Articles  |   January 2013
ACE Question
Article Information
Education / CPD / Articles
Articles   |   January 2013
ACE Question
ASA Monitor 01 2013, Vol.77, 24.
ASA Monitor 01 2013, Vol.77, 24.
A patient with a history of cerebrovascular disease is scheduled for shoulder surgery. The surgeon requests that the patient be placed in the “beach chair” position. Which statement about blood pressure (BP) monitoring in this patient is MOST likely true?
There are multiple case reports and even a case series describing cerebral ischemic events in patients undergoing surgery and anesthesia performed in the “beach chair” position. Unrecognized/untreated cerebral hypotension is described as the most likely etiology of these events.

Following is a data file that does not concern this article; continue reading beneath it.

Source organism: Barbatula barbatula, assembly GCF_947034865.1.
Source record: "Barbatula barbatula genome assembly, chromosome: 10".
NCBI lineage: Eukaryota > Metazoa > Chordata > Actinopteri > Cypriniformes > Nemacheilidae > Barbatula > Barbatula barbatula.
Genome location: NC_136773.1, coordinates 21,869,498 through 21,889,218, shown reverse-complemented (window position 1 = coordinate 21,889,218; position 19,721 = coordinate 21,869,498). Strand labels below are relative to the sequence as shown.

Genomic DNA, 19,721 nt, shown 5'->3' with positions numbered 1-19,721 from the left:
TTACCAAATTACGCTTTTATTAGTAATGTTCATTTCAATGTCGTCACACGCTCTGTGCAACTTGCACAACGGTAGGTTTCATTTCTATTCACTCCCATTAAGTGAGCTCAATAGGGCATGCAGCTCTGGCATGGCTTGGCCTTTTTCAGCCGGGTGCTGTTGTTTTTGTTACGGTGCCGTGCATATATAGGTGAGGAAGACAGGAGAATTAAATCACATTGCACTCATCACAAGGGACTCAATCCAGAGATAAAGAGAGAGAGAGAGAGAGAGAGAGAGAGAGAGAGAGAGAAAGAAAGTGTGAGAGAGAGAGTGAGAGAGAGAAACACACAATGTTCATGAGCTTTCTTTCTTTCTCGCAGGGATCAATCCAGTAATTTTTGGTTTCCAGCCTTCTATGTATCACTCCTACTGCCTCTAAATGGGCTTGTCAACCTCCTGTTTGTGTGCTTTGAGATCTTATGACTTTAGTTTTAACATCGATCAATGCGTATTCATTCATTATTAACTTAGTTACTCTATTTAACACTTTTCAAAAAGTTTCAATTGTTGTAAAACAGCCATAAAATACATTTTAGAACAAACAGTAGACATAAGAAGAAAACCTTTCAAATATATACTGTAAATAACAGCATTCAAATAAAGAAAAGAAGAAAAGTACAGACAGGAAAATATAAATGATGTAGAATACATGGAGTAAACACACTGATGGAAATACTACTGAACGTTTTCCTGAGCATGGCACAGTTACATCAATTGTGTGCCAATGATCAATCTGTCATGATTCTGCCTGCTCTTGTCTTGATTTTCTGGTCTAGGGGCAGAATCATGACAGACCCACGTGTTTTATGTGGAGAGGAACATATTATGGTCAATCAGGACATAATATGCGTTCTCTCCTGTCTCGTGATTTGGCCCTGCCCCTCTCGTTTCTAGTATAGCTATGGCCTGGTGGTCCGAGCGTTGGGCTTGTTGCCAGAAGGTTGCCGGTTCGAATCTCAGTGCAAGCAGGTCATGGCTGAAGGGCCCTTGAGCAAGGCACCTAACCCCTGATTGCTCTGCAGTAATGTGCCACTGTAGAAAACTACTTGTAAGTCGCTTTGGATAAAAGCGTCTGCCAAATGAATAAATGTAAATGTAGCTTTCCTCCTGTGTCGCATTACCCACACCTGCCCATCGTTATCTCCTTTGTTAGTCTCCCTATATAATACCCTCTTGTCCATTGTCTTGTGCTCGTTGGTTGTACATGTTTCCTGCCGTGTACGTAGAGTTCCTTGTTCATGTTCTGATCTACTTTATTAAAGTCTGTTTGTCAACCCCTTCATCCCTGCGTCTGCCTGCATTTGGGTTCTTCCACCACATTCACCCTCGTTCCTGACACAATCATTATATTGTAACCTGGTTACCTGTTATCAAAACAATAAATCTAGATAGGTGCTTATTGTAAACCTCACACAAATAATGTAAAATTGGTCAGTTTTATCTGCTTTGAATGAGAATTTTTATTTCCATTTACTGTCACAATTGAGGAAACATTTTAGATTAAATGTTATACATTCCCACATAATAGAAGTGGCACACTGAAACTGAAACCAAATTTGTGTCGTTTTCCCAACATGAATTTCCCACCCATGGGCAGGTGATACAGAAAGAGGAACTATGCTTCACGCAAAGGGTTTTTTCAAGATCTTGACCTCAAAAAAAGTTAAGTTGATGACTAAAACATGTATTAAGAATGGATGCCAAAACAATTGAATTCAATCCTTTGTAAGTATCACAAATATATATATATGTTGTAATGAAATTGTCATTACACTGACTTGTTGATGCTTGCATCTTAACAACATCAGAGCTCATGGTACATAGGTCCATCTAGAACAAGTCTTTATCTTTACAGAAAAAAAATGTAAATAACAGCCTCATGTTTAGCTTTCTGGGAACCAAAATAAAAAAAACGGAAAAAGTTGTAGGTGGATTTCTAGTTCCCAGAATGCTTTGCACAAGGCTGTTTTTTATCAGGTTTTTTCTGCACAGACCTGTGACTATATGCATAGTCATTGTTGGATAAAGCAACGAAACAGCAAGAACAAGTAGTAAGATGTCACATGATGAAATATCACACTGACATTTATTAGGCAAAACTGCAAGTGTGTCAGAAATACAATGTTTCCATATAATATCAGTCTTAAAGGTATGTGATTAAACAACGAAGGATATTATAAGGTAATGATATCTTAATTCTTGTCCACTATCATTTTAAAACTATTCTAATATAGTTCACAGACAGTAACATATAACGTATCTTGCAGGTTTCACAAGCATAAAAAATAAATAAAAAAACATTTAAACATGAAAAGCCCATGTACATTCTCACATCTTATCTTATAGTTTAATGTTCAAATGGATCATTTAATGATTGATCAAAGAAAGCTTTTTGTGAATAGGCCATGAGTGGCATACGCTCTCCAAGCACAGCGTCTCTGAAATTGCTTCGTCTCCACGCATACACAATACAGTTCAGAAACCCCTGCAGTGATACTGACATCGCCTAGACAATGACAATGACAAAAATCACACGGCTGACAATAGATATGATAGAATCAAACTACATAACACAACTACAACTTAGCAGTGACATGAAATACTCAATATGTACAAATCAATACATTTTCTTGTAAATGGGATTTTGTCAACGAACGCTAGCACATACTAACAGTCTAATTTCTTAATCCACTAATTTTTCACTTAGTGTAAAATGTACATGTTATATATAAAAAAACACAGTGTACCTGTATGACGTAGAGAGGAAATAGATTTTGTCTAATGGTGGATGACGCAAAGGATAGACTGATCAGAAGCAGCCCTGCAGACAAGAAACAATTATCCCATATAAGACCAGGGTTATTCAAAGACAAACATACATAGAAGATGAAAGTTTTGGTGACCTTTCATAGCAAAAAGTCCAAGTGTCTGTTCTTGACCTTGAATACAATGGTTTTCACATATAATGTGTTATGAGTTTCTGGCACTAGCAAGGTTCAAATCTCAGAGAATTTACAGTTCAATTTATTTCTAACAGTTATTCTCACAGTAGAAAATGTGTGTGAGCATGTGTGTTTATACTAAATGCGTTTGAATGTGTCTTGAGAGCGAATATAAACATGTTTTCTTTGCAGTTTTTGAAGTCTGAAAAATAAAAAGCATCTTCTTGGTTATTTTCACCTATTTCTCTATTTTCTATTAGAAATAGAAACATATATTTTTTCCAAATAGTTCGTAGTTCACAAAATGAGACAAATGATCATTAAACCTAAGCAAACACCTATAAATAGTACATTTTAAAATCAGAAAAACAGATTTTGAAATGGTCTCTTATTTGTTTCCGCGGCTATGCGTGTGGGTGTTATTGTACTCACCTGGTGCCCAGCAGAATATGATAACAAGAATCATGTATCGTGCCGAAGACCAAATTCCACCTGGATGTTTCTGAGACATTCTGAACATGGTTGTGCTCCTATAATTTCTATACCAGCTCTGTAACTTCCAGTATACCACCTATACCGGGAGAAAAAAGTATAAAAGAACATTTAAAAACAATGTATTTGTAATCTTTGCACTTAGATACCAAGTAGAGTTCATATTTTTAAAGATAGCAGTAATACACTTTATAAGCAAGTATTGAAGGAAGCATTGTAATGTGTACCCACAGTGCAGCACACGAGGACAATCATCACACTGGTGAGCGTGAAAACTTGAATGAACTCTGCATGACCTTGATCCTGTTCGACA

In any upright position, including the beach chair position, the blood pressure (BP) measured in the arm will be higher than the BP in the brain. The difference between the two is the hydrostatic pressure gradient between the brain and the location in which the BP is being measured. There is approximately a 0.77 mm Hg decrease for each centimeter difference in height. In most adults placed in a beach chair position, there will be approximately a 10–30 cm difference in height between a BP cuff located on the upper arm and the external auditory meatus, which represents the base of the brain. This means that the BP in the brain will be 8–24 mm Hg lower than the BP measured by a cuff located on the upper arm. In the sitting position, the circle of Willis is located an additional 10–12 cm above the base of the brain, resulting in a BP that is about 9 mm Hg lower at the circle of Willis than at the external auditory meatus. Especially in patients with cerebrovascular disease or those in whom controlled hypotension is requested by the surgeon, failure to recognize that the BP in the brain is 17–33 mm Hg lower than the BP reported by the BP cuff may easily result in cerebral perfusion pressures below the lower limit of autoregulation. Because the vertical distance between a BP cuff placed on the lower extremity and any cerebral structure is even greater, the magnitude of this difference becomes even more critical. For example, if a BP cuff on the leg is 36 cm below the external auditory meatus, the cuff will record a pressure 28 mm Hg higher than will be present at the base of the brain.
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